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May ABI Journal Article Provides Factors to Consider When Valuing a Debtor Company's Intellectual Property

Alexandria, Va. — For many corporate debtors, intellectual property may be the company's most valuable asset, and thus stakeholders and counsel must know the key measures of IP value, according to an article in the May edition of the ABI Journal. “A valuation analyst might be asked to value the IP of a debtor company in bankruptcy for various litigation or other controversy-related purposes,” writes Commission Reporter Prof. Robert F. Reilly of Willamette Management Associates (Chicago) in his article “A Debtor Company’s IP Valuations.” “In addition, the analyst may be asked to value the debtor company’s IP for various transaction, taxation, financing or other purposes.”

 

Reilly said that a valuation analyst may define the debtor’s IP to broadly include the company’s patents, trademarks, copyrights and trade secrets, as well as any associated intangible assets. “In order for a valuation analyst to quantify the debtor company’s IP value, the IP should provide, or have the potential to provide, a competitive advantage or a product differentiation,” Reilly writes. Some of the attributes of the debtor company’s IP to consider include:

  • Property rights related to the debtor’s IP
  • Operational or economic benefits of the IP
  • Current utility of the debtor’s IP
  • IP being owned or operated as a standalone asset
  • Life cycle of the IP, company and industry

 

Numerous factors may also affect the debtor company’s IP value, according to Reilly. “Industry, product and service considerations may provide a wide range of positive and negative influences on IP value,” Reilly writes. Some of the factors that a valuation analyst should consider in the valuation process include:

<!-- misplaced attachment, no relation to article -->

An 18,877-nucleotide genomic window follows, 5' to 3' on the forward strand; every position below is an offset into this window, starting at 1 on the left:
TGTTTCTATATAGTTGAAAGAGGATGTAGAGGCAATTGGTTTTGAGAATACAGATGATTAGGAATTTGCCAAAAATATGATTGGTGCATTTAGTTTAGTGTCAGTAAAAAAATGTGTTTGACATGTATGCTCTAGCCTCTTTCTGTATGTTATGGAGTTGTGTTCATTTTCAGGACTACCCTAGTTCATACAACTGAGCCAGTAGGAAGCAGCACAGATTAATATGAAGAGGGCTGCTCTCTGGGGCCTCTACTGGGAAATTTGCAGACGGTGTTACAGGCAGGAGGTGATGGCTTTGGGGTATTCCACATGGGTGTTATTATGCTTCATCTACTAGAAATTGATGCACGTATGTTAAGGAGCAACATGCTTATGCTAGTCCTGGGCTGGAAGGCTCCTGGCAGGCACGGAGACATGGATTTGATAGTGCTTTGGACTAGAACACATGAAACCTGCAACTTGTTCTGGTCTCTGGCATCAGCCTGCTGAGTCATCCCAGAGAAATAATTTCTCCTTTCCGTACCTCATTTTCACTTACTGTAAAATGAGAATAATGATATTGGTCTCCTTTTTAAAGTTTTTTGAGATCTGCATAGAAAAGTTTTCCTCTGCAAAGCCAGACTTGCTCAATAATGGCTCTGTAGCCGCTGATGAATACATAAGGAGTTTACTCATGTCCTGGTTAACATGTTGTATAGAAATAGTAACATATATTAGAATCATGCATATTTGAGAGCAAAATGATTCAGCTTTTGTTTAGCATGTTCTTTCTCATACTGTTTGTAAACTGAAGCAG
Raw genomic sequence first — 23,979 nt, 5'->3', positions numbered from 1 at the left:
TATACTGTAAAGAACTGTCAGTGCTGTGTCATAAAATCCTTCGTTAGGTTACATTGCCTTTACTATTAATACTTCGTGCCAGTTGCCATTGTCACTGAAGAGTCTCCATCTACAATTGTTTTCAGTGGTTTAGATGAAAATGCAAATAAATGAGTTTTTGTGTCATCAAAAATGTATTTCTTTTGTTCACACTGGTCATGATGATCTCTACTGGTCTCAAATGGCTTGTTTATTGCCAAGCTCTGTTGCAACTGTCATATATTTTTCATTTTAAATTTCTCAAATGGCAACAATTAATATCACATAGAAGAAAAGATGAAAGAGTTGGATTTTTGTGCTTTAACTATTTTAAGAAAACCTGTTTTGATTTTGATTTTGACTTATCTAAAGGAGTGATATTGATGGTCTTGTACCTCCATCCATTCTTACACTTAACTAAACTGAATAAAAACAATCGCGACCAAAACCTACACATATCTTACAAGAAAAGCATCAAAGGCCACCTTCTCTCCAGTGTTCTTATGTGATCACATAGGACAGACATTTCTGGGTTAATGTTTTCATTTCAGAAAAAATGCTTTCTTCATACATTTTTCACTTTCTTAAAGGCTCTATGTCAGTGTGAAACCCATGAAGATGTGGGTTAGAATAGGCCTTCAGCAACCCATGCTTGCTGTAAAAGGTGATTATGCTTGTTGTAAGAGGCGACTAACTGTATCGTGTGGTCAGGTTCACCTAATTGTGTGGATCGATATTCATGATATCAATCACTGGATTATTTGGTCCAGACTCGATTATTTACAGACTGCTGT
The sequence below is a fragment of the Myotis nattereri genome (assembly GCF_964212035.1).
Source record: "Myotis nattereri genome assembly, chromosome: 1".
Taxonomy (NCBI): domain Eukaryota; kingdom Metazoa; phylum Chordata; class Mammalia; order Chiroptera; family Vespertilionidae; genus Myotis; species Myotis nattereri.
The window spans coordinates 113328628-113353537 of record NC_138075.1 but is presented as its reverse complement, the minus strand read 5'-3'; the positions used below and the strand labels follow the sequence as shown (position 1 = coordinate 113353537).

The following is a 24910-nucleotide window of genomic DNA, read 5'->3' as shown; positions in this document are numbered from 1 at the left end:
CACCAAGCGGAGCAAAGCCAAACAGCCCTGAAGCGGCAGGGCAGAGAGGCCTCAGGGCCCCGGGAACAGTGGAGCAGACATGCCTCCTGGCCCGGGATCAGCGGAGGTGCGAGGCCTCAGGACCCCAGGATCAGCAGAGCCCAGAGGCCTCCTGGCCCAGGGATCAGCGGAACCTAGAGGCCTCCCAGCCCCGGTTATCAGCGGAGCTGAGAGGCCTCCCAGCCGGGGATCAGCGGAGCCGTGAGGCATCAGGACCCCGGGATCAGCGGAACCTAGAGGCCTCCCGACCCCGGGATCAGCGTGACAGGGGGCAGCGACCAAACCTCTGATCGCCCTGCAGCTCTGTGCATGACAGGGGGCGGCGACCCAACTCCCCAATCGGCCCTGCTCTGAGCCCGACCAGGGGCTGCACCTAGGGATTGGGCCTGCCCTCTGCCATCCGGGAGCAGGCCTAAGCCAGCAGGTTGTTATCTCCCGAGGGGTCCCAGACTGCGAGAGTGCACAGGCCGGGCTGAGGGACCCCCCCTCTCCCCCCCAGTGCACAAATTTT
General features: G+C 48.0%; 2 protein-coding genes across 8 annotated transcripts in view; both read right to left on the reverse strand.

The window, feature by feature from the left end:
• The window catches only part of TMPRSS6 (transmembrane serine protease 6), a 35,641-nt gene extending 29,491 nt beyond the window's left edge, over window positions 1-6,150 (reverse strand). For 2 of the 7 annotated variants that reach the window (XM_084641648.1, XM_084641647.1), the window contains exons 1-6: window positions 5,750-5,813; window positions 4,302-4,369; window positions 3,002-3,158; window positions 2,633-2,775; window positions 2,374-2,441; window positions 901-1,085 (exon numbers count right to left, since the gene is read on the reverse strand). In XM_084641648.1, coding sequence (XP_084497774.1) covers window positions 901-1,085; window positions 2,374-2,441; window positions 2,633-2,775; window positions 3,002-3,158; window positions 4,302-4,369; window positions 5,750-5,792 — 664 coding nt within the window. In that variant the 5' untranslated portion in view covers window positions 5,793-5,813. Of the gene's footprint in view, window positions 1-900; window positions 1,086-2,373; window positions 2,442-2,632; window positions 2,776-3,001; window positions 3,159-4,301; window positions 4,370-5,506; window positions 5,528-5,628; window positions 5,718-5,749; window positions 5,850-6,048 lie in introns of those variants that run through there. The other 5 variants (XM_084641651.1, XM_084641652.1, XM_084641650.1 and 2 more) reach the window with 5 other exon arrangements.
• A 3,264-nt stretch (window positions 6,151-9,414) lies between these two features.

• Legal rights associated with the debtor’s IP
  • Industry in which the IP is used
  • IP’s economic characteristics
  • Reliance of the IP owner/operator on tangible assets or other intangible assets
  • Expected impact of regulatory policies or other external factors on the commercial viability or marketability of the IP

 

To obtain a copy of “A Debtor Company’s IP Valuations,” published in the May issue of the ABI Journal, please contact John Hartgen at 703-894-5935 or via email at jhartgen@abi.org. Additionally, ABI's Bankruptcy and Its Impact on Intellectual Property Law, Second Edition, provides further insight into the issues related to IP valuation and bankruptcy; visit www.abi.org/bookstore.

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ABI is the largest multi-disciplinary, nonpartisan organization dedicated to research and education on matters related to insolvency. ABI was founded in 1982 to provide Congress and the public with unbiased analysis of bankruptcy issues. The ABI membership includes more than 12,000 attorneys, accountants, bankers, judges, professors, lenders, turnaround specialists and other bankruptcy professionals, providing a forum for the exchange of ideas and information. For additional information on ABI, visit www.abiworld.org. For additional conference information, visit http://www.abi.org/calendar-of-events.